As complicated as that might sound, you really can keep it simple. For me, I enjoy going on a daily walk and working out at least 2x a week. I also like to switch it up and go swimming or do yoga, dance and as of lately some strength training. To improve my mental flex I play games 3x/wk using Lumosity which allows me to track my progress each time I play  (includes: memory, attention, problem solving, speed, flexibility etc.) and compare my results with others my age (bonus: it also allows me the option to play from my phone).

  As a general rule of thumb: schedule everything so that it becomes a commitment and not just a last-minute decision.

2. Get comfortable being uncomfortable. In a coaching program I studied by Bryan Franklin, I learned a new concept that shed some light on what causes resistance to change: our ecology. Franklin explains that our ecology is made up our environment including the people, places and things, our past experiences, all that we know and all that we believe. Everything we don’t know lies outside of our ecology. Since our ecology can not support that in which it has no frame of reference to identify with, this explains why whenever we set new goals, naturally, we are faced with so much resistance.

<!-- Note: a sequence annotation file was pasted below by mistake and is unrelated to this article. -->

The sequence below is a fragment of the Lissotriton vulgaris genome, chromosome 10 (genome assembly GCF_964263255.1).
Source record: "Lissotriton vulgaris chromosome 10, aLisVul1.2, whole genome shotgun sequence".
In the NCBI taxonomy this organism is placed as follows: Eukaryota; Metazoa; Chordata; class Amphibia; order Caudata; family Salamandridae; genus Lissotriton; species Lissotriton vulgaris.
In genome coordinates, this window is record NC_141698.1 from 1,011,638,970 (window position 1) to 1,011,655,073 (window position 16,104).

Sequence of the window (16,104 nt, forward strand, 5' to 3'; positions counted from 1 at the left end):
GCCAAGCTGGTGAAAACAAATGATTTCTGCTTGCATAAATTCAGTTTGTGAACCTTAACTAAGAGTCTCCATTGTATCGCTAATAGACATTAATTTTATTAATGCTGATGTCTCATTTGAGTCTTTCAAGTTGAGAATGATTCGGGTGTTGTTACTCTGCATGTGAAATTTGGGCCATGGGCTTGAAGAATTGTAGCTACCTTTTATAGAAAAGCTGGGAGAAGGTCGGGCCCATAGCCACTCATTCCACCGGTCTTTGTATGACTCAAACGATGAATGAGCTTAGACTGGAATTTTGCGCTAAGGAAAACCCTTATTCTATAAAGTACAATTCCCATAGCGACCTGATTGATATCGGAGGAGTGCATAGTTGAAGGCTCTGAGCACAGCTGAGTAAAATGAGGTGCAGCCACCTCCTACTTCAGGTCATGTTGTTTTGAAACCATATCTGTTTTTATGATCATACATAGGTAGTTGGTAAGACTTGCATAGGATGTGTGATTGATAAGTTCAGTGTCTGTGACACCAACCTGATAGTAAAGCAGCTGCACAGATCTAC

The only way to achieve something you’ve never experienced before is by stepping out of your comfort zone and challenge yourself each day to learn something new or do something different–and it doesn’t even have to be related to your goals, eventually the act of stepping out of your comfort zone will fuel your ambition to achieve them anyhow because with one achievement you’re excited to meet another and then another and so on.

Not only will stepping out of your comfort zone each day create new experiences, expand your ecology and help you achieve goals but it will also create new and strengthen existing neural pathways which speeds up our ability to process information as I mentioned earlier. The more you step outside the comfort zone, the less resistance you’ll have to change.

How I practice this: Stepping out of my comfort zone varies day by day and sometimes it could mean taking a new route to work, singing and/or dancing in public, admitting when I’m wrong, asking for what I want, telling someone how I really feel or trying new food. But some of my most favorite uncomfortable experiences come from traveling, meeting new people, public speaking, karaoking and committing to new ventures I know nothing about.

The moral of the story: change is inevitable, happiness is optional.
~by Jenna Danger